Skip to main content

Plasticity and the impossibility of the intelligible intellect

Been reading Catherine Malabou's The Future of Hegel in a reading group in this confinement. Her idea of plasticity emerges from the problems Derrida found in the remarks Heidegger does in the end of Being and Time about the notion of time in Hegel in "Ousia and Grammé". The temporality afforded by the notion of plasticity is one that is immersed in the habits and therefore on anticipation. Contemplating repetition - as Hume once claimed - a subject changes because a projection takes place. The idea Malabou finds in Hegel is that those anticipations constitute time. The Hegelian world appears as a world of expectations where therefore future is ubiquitous. Time is the trace of plasticity because through expectations it shapes things and are shaped by them (as subjects of habit). If I understand correctly, then time is intertwined with Geist and there is no intelligible intellect - the criticism Hegel addresses to Kant in Faith and Knowledge - because concepts are tied to the temporality of sensible intuitions - phenomena - through the expectations of their appearing.

If this is the idea, it is very interesting. It is as if time as habit is tied to thinking and therefore intelligence cannot be but a figure of time. (Negaretani has a similar thesis in Intelligence and Spirit.) Maybe then Malabou is making Hegel into a process philosopher postulating a world that is not oblivious to its elements that can project and shape things through habit. It is not a Hegel of a genetic command of Geist where there is no space for future or for the event (in the sense of Jean-Luc Marion) but rather a Hegel of a thoroughly epigenetic Geist that cannot live but in the time run by phenomena and their habits. Anticipation creates intelligence much as bodies are composed by their epigenetic elements that command from inside their genetic ones. Time, through habit, contaminates both the world and Geist.

That is an interesting image. The time of habit is indexical, a bit like a McTaggart's A-series. But a world made of anticipations is not yet a fully indexical one - plasticity is still, it seems to me, an account of a unified (subtantive) Geist.

Comments

Popular posts from this blog

Giving Birth

This is a month of giving birth: 1. On the first day of the month (my birthday) I sent out my book BUG (Being Up for Grabs) to publisher. A birth-giving moment. 2. On the forth, we started the Journal, called Journal of Questions. It is a Jabèsian and Jarryian endeavor that intends to reflect in many languages about the gaps between thought and translation. It will be available soon. 3. On the 10th, day before yesterday, offspring Devrim A. B. was born. Her name means revolution in Turkish and is a roughly common name. She's very attentive and concentrated - especially on her own fingers that she learned to molest in her youth during her womb months. She was gestated together with BUG. Hope the world enjoys.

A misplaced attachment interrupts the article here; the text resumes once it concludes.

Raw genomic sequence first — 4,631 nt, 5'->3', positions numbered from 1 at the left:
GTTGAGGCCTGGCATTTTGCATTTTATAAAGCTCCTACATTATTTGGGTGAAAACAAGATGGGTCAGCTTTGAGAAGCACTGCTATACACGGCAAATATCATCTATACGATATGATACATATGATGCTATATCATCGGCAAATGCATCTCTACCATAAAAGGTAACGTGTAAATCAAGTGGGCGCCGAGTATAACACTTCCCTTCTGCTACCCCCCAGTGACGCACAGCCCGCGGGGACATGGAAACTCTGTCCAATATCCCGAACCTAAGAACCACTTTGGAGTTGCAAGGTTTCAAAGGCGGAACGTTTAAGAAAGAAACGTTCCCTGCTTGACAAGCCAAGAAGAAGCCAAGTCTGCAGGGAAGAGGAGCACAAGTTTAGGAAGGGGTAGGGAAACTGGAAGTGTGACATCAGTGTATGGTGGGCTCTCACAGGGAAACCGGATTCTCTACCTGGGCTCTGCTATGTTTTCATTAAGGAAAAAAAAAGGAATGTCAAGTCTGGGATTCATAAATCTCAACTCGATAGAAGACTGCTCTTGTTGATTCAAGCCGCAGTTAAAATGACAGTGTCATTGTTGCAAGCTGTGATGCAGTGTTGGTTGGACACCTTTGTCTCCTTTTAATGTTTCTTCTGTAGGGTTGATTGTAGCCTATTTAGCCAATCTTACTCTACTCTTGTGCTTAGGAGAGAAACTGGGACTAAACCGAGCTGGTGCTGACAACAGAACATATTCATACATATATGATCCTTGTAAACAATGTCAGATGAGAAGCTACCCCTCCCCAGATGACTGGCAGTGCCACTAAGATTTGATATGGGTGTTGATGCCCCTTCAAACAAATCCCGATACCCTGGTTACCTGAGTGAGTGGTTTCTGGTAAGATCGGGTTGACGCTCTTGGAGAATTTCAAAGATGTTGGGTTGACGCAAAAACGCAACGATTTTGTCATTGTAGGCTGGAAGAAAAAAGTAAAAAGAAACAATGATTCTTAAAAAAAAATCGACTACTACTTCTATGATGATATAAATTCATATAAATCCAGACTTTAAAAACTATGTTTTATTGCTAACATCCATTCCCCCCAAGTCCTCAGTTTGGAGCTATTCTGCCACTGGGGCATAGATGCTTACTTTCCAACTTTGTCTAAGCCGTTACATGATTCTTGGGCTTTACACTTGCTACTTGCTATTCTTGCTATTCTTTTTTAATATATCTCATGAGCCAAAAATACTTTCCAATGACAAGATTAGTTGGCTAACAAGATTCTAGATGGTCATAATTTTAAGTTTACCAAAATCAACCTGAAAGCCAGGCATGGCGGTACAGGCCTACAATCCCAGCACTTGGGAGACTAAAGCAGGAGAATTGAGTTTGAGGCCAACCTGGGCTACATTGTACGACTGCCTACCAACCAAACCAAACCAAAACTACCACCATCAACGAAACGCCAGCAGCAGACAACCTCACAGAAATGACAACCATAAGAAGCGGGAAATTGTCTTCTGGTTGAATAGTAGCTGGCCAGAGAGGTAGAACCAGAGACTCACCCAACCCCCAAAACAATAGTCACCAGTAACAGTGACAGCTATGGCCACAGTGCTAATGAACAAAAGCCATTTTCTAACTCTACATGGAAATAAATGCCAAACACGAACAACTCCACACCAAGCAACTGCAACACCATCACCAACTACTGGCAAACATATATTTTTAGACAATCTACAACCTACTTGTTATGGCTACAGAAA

My responses to (some) talks in the Book Symposium

Indexicalism is out: l https://edinburghuniversitypress.com/book-indexicalism.html   The book symposium took place two weeks ago with talks by Sofya Gevorkyan/Carlos Segovia, Paul Livingston, Gerson Brea, Steven Shaviro, Chris RayAlexander, Janina Moninska, Germán Prosperi, Gabriela Lafetá, Andrea Vidal, Elzahrã Osman, Graham Harman, Charles Johns, Jon Cogburn, Otavio Maciel, Aha Else, JP Caron, Michel Weber and John Bova. My very preliminary response to some of their talks about the book follows. (Texts will appear in a special issue of Cosmos & History soon). RESPONSES : ON SAYING PARADOXICAL THINGS Hilan Bensusan First of all, I want to thank everyone for their contributions. You all created a network of discussions that made the book worth publishing. Thanks. Response to Shaviro: To engage in a general account of how things are is to risk paradox. Totality, with its different figures including the impersonal one that enables a symmetrical view from nowhere

Hunky, Gunky and Junky - all Funky Metaphysics

Been reading Bohn's recent papers on the possibility of junky worlds (and therefore of hunky worlds as hunky worlds are those that are gunky and junky - quite funky, as I said in the other post). He cites Whitehead (process philosophy tends to go hunky) but also Leibniz in his company - he wouldn't take up gunk as he believed in monads but would accept junky worlds (where everything that exists is a part of something). Bohn quotes Leibniz in On Nature Itself «For, although there are atoms of substance, namely monads, which lack parts, there are no atoms of bulk, that is, atoms of the least possible extension, nor are there any ultimate elements, since a continuum cannot be composed out of points. In just the same way, there is nothing greatest in bulk nor infinite in extension, even if there is always something bigger than anything else, though there is a being greatest in the intensity of its perfection, that is, a being infinite in power.» And New Essays: ... for there is ne